Stack Overflow is a community of 4.7 million programmers, just like you, helping each other.

Join them; it only takes a minute:

Sign up
Join the Stack Overflow community to:
  1. Ask programming questions
  2. Answer and help your peers
  3. Get recognized for your expertise

Say I have two maps:

val a = Map(1 -> "one", 2 -> "two", 3 -> "three")
val b = Map(1 -> "un", 2 -> "deux", 3 -> "trois")

I want to merge these maps by key, applying some function to collect the values (in this particular case I want to collect them into a seq, giving:

val c = Map(1 -> Seq("one", "un"), 2->Seq("two", "deux"), 3->Seq("three", "trois"))

It feels like there should be a nice, idiomatic way of doing this - any suggestions? Am happy if the solution involves scalaz.

share|improve this question
You should include the information, how to handle elements which happen to exist only in one Map, preferably in the example data for easy testing, to avoid ambiguity. – user unknown Oct 14 '11 at 10:21
up vote 15 down vote accepted

scala.collection.immutable.IntMap has an intersectionWith method that does precisely what you want (I believe):

import scala.collection.immutable.IntMap

val a = IntMap(1 -> "one", 2 -> "two", 3 -> "three", 4 -> "four")
val b = IntMap(1 -> "un", 2 -> "deux", 3 -> "trois")

val merged = a.intersectionWith(b, (_, av, bv: String) => Seq(av, bv))

This gives you IntMap(1 -> List(one, un), 2 -> List(two, deux), 3 -> List(three, trois)). Note that it correctly ignores the key that only occurs in a.

As a side note: I've often found myself wanting the unionWith, intersectionWith, etc. functions from Haskell's Data.Map in Scala. I don't think there's any principled reason that they should only be available on IntMap, instead of in the base collection.Map trait.

share|improve this answer
unionWith, interesectionWith etc look exactly like what I'm looking for. Just a shame they're in the wrong language! – Submonoid Oct 14 '11 at 8:44
I just tested the scalaz functionality intersectionWith and found out, that keys which occur in b are ignored as well as in a. – OliverKK Sep 15 '15 at 8:33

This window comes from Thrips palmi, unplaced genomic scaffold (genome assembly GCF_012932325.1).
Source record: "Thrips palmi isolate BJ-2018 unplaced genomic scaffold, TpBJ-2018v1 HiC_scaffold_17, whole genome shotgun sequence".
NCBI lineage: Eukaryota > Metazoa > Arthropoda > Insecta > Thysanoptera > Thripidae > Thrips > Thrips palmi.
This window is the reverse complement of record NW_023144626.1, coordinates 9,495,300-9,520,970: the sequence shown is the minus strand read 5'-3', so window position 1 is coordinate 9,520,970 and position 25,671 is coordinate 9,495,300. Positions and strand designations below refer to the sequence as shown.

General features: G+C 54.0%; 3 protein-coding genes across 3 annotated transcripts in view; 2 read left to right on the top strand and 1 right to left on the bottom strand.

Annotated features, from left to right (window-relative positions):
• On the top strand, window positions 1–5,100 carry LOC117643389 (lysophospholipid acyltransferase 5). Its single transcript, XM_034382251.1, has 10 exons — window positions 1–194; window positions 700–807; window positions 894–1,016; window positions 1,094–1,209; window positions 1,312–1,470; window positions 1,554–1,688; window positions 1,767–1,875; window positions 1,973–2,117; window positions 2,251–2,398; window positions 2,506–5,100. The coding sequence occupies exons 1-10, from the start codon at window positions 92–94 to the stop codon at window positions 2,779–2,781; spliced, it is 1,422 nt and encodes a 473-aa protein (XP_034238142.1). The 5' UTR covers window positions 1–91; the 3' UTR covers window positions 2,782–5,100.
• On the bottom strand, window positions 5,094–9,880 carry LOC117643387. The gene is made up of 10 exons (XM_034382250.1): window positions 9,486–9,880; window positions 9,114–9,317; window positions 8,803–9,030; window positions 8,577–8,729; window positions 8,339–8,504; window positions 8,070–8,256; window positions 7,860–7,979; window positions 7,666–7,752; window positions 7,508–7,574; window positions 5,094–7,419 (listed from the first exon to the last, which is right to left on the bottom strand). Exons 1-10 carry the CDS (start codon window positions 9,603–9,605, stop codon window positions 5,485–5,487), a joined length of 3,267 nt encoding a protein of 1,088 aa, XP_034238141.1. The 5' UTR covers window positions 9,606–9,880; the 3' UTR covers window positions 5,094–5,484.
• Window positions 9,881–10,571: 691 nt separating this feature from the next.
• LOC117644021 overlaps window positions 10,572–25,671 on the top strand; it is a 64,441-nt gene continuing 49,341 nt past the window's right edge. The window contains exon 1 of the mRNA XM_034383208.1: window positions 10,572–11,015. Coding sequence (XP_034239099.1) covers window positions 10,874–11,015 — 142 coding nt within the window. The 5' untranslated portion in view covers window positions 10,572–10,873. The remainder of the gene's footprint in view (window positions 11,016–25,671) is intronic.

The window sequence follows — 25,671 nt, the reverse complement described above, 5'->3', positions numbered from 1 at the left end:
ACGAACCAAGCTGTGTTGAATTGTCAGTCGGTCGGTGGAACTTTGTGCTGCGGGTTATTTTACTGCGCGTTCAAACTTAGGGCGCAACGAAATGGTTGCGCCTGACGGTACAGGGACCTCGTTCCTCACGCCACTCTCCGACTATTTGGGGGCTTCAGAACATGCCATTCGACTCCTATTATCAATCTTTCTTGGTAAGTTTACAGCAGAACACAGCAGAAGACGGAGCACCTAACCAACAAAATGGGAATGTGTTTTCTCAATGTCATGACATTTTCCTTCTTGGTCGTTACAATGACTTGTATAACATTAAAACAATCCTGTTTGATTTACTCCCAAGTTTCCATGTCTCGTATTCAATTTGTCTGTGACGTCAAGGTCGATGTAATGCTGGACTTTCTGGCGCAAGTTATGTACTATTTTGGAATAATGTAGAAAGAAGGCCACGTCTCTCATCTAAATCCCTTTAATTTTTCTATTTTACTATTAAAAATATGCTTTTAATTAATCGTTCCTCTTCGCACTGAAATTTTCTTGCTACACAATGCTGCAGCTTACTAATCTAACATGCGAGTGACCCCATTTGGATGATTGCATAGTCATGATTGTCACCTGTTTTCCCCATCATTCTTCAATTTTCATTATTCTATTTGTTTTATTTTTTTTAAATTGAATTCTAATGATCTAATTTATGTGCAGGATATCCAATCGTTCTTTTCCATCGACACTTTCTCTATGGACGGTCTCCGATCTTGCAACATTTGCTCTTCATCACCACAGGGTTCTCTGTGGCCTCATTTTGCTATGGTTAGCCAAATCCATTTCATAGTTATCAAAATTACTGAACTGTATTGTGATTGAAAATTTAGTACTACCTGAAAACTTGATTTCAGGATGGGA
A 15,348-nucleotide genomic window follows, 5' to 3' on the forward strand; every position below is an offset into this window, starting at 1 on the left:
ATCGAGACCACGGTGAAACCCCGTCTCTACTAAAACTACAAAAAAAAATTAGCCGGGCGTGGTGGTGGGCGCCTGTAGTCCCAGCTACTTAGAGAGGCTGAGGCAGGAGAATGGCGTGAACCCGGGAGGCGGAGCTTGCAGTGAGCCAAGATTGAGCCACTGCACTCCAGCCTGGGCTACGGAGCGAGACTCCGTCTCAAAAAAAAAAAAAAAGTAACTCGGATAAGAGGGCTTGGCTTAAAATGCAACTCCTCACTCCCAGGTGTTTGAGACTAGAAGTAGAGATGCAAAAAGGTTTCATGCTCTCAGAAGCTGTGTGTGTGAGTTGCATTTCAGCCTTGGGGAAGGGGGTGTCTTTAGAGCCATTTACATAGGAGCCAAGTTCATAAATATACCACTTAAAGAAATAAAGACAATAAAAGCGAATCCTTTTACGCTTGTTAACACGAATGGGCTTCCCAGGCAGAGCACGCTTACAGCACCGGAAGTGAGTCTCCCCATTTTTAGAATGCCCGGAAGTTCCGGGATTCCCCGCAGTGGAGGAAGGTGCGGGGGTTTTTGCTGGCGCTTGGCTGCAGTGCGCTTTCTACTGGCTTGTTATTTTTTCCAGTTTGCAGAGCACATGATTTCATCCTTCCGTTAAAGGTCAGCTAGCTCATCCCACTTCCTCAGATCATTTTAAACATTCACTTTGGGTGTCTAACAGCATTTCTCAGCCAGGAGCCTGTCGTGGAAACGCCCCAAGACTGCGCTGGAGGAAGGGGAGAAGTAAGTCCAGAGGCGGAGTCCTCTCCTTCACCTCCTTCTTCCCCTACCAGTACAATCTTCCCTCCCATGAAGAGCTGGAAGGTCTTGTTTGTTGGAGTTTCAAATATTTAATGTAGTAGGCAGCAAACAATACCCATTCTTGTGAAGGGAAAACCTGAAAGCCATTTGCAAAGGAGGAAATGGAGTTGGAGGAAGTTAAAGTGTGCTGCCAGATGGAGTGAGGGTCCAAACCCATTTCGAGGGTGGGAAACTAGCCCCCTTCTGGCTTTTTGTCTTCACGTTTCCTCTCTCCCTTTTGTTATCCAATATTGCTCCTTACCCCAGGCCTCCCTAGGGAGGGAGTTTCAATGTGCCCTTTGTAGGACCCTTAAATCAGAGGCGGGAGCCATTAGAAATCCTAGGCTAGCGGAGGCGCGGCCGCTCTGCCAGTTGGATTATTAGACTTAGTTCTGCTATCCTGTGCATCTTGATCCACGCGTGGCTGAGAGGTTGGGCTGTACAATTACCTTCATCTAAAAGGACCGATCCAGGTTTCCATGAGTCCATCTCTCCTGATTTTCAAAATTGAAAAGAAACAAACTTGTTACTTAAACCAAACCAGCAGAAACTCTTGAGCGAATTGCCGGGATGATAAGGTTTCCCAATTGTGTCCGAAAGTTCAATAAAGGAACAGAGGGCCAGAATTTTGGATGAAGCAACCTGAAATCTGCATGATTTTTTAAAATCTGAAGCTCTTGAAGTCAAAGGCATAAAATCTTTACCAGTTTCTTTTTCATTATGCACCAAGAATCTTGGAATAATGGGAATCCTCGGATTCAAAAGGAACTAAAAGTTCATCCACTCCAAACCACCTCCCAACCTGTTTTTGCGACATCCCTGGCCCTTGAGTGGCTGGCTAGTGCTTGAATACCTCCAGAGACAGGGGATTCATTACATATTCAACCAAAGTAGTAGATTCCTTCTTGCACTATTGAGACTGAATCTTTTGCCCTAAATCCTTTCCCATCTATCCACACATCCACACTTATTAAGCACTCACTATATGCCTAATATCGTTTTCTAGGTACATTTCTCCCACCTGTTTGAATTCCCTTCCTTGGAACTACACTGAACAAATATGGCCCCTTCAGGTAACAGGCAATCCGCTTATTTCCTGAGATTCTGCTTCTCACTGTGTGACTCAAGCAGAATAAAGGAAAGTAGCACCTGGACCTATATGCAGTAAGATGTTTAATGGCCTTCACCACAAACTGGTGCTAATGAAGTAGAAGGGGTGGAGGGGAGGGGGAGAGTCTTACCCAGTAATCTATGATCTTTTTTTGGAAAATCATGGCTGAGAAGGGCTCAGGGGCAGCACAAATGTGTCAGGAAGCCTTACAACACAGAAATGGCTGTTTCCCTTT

Scalaz adds a method |+| for any type A for which a Semigroup[A] is available.

If you mapped your Maps so that each value was a single-element sequence, then you could use this quite simply:

scala> a.mapValues(Seq(_)) |+| b.mapValues(Seq(_))
res3: scala.collection.immutable.Map[Int,Seq[java.lang.String]] = Map(1 -> List(one, un), 2 -> List(two, deux), 3 -> List(three, trois))
share|improve this answer
Actually, my values in the real case are Sequences, but I want to combine them by building into another sequence, rather than by appending one to the other. – Submonoid Oct 13 '11 at 14:15
I'm not sure if I understand you, sorry - do you want the values to be nested sequences or not? – Ben James Oct 13 '11 at 14:34
Yes, I would want nested sequences, which I could do by wrapping my existing sequences in a Seq, but this feels somewhat like cheating - and in other cases I might want to use a completely different combiner that wouldn't fit into the semigroup structure - giving the size of the intersection of the value sequences, for example. – Submonoid Oct 13 '11 at 14:53
I see, admittedly this is just a cheat that I would consider using in this particular situation, not a general solution. – Ben James Oct 13 '11 at 15:31
val a = Map(1 -> "one", 2 -> "two", 3 -> "three")
val b = Map(1 -> "un", 2 -> "deux", 3 -> "trois")

val c = a.toList ++ b.toList
val d = c.groupBy(_._1).map{case(k, v) => k ->}
//res0: scala.collection.immutable.Map[Int,Seq[java.lang.String]] =
        //Map((2,List(two, deux)), (1,List(one, un), (3,List(three, trois)))
share|improve this answer